When I finally...finally...finished the peach jelly I was amazed at how beautiful it turned out. It is a lovely rose color and the smell is a true fresh peach smell. And the taste..well, let's just say there is no way this one is going to last long! I made 17 jars, note there is already one gone!

Of course, there are bound to be questions on it because it is Peach skin jelly that also includes all the sections and segments that were just a tad too ripe for canning or had a bruise or what not. In other words, the stuff we usually throw into the compost bin when canning up peaches.

The question that naturally comes up for those like me who like our food organic is the effect of using skins because peaches are one of the most affected by pesticides seeping into the fruit from the skin. Well, I can highly recommend the recipe but only on the condition that the peaches used are organic. Even if you aren't normally an organophile, (that looks a bit naughty), peaches are one of the few fruits that you really should consider it for. Soft skin fruits in general really soak up the pesticides sprayed on them.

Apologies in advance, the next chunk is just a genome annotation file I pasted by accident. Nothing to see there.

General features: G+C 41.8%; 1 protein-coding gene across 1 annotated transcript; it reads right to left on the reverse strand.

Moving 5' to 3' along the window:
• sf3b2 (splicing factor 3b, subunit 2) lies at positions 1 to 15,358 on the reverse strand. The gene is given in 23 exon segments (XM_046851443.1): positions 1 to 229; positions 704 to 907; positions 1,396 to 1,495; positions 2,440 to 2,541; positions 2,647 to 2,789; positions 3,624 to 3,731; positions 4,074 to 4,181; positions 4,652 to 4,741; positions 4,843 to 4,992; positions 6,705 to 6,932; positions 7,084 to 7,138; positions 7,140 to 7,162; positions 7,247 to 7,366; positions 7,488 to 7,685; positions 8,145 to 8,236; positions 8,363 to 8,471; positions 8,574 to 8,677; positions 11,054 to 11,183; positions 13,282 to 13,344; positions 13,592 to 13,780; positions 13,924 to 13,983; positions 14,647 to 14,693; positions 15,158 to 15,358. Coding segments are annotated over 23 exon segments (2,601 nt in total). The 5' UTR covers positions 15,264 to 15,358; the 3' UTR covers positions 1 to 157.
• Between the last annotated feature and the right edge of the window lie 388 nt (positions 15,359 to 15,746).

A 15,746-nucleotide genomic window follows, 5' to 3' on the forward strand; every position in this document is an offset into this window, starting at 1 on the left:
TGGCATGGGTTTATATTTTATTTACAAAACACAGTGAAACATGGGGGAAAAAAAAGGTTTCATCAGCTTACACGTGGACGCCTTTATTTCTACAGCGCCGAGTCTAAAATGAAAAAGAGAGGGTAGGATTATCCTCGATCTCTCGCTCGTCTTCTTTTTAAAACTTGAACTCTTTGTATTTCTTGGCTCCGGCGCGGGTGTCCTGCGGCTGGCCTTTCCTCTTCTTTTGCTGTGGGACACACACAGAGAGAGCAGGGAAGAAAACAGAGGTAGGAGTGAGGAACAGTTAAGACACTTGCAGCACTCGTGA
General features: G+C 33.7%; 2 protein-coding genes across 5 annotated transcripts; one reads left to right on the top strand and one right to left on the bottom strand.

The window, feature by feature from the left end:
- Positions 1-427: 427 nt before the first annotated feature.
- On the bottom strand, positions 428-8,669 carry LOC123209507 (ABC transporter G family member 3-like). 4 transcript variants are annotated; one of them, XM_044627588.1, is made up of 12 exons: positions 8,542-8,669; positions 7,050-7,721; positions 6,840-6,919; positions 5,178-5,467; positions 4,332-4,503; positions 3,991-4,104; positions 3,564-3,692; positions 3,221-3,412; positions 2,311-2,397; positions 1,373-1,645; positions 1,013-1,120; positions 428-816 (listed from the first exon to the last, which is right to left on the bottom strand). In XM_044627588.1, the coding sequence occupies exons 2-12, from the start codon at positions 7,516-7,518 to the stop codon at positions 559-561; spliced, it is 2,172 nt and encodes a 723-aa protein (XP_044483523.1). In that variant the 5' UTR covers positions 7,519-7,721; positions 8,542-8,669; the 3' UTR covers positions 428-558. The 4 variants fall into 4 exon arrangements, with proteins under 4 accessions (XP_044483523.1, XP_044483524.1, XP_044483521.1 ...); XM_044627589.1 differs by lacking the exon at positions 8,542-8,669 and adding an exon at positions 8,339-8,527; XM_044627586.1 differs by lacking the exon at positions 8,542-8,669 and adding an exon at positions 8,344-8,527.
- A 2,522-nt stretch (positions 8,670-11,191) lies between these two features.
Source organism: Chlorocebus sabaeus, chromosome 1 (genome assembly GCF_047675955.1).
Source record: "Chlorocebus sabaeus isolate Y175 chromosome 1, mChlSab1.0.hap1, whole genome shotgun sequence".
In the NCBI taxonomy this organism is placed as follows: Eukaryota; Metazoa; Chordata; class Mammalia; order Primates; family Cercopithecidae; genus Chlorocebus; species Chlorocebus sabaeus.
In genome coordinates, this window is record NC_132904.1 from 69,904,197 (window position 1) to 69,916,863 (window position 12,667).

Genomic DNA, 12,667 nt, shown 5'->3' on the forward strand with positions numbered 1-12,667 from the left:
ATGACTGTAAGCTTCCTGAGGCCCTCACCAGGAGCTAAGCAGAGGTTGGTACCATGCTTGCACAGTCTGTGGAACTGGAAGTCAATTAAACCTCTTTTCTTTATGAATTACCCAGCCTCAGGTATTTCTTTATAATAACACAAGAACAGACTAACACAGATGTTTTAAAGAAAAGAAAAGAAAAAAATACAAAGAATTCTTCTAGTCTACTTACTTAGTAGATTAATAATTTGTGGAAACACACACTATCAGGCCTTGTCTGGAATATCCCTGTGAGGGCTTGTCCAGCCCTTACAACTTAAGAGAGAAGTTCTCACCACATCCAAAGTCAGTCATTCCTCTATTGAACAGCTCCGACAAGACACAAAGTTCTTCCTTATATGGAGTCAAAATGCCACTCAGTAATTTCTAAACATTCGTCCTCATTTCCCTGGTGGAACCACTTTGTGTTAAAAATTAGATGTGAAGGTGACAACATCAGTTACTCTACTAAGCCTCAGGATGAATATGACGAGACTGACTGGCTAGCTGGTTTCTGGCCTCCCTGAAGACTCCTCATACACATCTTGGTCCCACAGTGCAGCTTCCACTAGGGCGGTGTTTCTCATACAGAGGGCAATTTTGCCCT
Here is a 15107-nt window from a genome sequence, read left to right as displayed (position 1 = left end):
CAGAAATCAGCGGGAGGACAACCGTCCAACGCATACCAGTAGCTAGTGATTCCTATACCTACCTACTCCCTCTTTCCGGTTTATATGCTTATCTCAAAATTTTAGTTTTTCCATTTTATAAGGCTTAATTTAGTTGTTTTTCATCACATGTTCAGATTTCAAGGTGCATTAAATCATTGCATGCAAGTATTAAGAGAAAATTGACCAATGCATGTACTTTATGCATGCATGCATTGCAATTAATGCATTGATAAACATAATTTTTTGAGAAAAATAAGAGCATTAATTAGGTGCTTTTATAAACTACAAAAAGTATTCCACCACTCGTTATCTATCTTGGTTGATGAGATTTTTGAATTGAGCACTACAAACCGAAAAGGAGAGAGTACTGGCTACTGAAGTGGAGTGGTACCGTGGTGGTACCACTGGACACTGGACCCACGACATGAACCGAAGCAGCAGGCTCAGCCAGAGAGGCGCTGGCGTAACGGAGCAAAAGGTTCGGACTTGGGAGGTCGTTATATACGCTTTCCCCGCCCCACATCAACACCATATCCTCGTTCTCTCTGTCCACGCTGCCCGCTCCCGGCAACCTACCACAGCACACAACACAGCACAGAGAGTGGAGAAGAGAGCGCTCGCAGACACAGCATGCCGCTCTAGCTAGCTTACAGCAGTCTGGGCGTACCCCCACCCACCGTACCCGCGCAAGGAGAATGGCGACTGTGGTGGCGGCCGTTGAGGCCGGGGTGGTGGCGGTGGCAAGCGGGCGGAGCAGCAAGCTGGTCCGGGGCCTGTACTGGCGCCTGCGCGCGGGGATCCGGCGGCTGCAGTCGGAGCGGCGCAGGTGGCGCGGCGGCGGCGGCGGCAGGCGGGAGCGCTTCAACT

Okay, sermon over! Well cleaned peach skins with anything sketchy cut out and all those segments that are just slurpy ripe (once you've eaten your fill, of course), work fantastically. Here is the link to the recipe. This recipe has been successfully used by many folks on various homesteading and canning boards I'm on for multiple years, so I feel very confident with it with one glaring exception. Peach pits are, in fact, toxic and while it is probably okay in this recipe, I've left them out and so has everyone else I've personally contacted who makes it.